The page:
How wavelet packets differ from the discrete wavelet transform (DWT). The example shows how the wavelet packet transform results in equal-width subband filtering of signals as opposed to

How the dual-tree complex discrete wavelet transform (DT-CWT) provides advantages over the critically sampled DWT for signal, image, and volume processing. The dual-tree DWT is

Create approximately analytic wavelets using the dual-tree complex wavelet transform. The example demonstrates that you cannot arbitrarily choose the analysis (decomposition) and

Use Haar transforms to analyze time series data and images. To run all the code in this example, you must have the Signal Processing Toolbox™ and Image Processing Toolbox™.

Analyze 3D data using the three-dimensional wavelet analysis tool, and how to display low-pass and high-pass components along a given slice. The example focuses on magnetic resonance

Use wavelet cross-correlation to measure similarity between two signals at different scales.

Add an orthogonal quadrature mirror filter (QMF) pair to the Wavelet Toolbox™. While Wavelet Toolbox™ already contains many of the most widely used orthogonal QMF families, including the

To construct and use orthogonal and biorthogonal filter banks with the Wavelet Toolbox software. The classic critically sampled two-channel filter bank is shown in the following figure.

Use lifting to progressively change the properties of a perfect reconstruction filter bank. The following figure shows the three canonical steps in lifting: split, predict, and update.

Uses wavefun to demonstrate how the number of vanishing moments in a biorthogonal filter pair affects the smoothness of the corresponding dual scaling function and wavelet. While this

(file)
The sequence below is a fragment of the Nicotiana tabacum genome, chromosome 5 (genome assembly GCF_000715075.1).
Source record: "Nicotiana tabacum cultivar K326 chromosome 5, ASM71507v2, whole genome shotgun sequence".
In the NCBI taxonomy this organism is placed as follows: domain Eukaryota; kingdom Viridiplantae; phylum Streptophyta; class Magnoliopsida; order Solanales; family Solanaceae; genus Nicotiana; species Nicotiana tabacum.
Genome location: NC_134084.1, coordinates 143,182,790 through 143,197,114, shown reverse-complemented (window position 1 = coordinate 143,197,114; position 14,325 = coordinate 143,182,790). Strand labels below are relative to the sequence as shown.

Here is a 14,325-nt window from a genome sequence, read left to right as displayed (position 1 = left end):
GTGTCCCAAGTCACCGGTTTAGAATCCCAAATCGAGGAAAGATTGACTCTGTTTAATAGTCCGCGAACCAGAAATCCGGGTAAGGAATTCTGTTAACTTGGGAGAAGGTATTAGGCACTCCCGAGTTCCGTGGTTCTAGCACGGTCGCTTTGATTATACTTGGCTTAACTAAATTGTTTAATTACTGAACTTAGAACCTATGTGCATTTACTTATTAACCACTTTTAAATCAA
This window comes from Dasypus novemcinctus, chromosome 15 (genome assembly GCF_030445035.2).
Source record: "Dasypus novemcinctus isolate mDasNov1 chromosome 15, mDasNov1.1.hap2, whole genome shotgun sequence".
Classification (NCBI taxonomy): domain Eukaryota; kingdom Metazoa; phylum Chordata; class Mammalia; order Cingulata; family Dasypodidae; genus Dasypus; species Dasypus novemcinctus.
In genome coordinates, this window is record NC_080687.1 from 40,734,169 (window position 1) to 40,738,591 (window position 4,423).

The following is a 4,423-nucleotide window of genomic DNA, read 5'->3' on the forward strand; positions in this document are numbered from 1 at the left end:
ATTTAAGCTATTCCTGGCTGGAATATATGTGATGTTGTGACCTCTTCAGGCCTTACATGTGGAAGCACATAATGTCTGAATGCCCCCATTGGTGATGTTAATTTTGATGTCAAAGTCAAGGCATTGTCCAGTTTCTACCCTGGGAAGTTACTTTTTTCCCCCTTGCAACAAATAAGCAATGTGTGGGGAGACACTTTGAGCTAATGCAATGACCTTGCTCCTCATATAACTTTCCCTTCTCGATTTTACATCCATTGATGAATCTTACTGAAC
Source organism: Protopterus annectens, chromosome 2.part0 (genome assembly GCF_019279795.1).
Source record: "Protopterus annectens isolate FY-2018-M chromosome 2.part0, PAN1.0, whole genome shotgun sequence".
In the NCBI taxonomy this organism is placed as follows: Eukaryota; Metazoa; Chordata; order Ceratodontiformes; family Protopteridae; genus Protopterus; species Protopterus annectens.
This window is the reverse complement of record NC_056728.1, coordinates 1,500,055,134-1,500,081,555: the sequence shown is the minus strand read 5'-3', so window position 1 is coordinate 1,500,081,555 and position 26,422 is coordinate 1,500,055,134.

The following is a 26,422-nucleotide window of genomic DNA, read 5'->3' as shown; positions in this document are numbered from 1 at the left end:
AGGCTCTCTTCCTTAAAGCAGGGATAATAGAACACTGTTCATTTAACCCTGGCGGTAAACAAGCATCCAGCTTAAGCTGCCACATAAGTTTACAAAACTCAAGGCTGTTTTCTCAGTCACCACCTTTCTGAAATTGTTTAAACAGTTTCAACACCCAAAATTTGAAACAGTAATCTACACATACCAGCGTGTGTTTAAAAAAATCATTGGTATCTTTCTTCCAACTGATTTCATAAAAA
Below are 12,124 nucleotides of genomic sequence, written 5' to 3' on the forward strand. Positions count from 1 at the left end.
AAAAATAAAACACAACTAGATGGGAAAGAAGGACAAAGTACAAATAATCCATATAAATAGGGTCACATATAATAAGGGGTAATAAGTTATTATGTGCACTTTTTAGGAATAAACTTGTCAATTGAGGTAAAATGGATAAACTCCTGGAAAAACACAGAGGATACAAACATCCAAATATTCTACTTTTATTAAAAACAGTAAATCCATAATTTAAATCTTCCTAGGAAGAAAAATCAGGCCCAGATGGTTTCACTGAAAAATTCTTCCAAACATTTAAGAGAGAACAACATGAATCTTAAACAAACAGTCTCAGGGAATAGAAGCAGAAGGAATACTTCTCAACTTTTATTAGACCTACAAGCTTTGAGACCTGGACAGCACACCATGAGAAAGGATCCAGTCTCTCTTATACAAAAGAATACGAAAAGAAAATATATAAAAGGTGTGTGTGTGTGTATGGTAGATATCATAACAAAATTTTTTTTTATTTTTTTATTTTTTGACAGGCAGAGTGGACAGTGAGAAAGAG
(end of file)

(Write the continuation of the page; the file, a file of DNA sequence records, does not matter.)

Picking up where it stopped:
Fourier-domain coherence is a well-established technique for measuring the linear correlation between two stationary processes as a function of frequency on a scale from 0 to 1. Because

Use the continuous wavelet transform (CWT) to analyze signals jointly in time and frequency.

Detect a pattern in a noisy image using the 2-D continuous wavelet transform (CWT). The example uses both isotropic (non-directional) and anisotropic (directional) wavelets. The

These plots show how different values of symmetry and time-bandwidth affect the shape of a Morse wavelet. Longer time-bandwidths broaden the central portion of the wavelet and increase the

Perform continuous wavelet analysis of a cusp signal. You can use cwt for analysis using an analytic wavelet and wtmm to isolate and characterized singularities.

How the analytic wavelet transform of a real signal approximates the corresponding analytic signal.

Create a signal consisting of exponentially weighted sine waves. The signal has two 25-Hz components -- one centered at 0.2 seconds and one centered at 0.5 seconds. It also has two 70-Hz

In this example you demonstrate an instance of discontinuities in noisy data being represented more sparsely using a Haar wavelet than when using a wavelet with larger support. This example

How the number of vanishing moments can affect wavelet coefficients.

How applying the order biorthogonal wavelet filters can affect image reconstruction.

Use wavelets to analyze physiologic signals.

Use wavelets to characterize local signal regularity. The ability to describe signal regularity is important when dealing with phenomena that have no characteristic scale. Signals with

Use wavelets to analyze financial data.

The principle of image fusion using wavelets is to merge the wavelet decompositions of the two original images using fusion methods applied to approximations coefficients and details

Classify human electrocardiogram (ECG) signals using the continuous wavelet transform (CWT) and a deep convolutional neural network (CNN).

Classify human electrocardiogram (ECG) signals using wavelet-based feature extraction and a support vector machine (SVM) classifier. The problem of signal classification is

The 'peppers' image is corrupted with Gaussian additive noise with and cleaned using the GFM and GLG models.

The 'peppers' image is corrupted with Gaussian additive noise with and cleaned using INLA.

The GLG model and the GFM model are both fitted to the wavelet coefficients of the 'lena' image. The fitted densities are compared to the observed distribution of coefficients